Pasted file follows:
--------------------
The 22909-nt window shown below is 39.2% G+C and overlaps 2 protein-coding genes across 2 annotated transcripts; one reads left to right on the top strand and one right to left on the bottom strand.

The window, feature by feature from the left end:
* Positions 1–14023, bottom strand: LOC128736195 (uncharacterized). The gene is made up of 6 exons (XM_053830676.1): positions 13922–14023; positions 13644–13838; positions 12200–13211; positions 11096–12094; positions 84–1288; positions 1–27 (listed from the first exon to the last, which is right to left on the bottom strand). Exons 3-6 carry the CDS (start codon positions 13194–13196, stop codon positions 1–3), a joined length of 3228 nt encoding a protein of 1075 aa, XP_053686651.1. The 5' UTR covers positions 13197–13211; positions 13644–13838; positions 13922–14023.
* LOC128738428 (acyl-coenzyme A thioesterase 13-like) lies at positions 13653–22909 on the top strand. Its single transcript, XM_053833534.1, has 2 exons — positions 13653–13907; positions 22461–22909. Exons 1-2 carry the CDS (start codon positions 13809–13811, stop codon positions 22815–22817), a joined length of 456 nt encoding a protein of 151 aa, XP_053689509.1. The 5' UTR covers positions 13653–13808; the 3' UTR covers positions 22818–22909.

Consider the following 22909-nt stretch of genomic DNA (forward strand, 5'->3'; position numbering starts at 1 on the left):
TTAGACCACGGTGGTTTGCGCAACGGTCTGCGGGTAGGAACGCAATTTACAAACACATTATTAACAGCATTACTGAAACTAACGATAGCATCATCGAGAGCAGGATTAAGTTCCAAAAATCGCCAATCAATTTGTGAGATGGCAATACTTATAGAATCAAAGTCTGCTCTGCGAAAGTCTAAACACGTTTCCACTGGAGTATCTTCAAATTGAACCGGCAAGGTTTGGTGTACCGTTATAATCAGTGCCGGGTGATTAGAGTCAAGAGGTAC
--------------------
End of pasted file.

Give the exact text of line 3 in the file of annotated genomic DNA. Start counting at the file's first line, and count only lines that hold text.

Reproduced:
* Positions 1–14023, bottom strand: LOC128736195 (uncharacterized). The gene is made up of 6 exons (XM_053830676.1): positions 13922–14023; positions 13644–13838; positions 12200–13211; positions 11096–12094; positions 84–1288; positions 1–27 (listed from the first exon to the last, which is right to left on the bottom strand). Exons 3-6 carry the CDS (start codon positions 13194–13196, stop codon positions 1–3), a joined length of 3228 nt encoding a protein of 1075 aa, XP_053686651.1. The 5' UTR covers positions 13197–13211; positions 13644–13838; positions 13922–14023.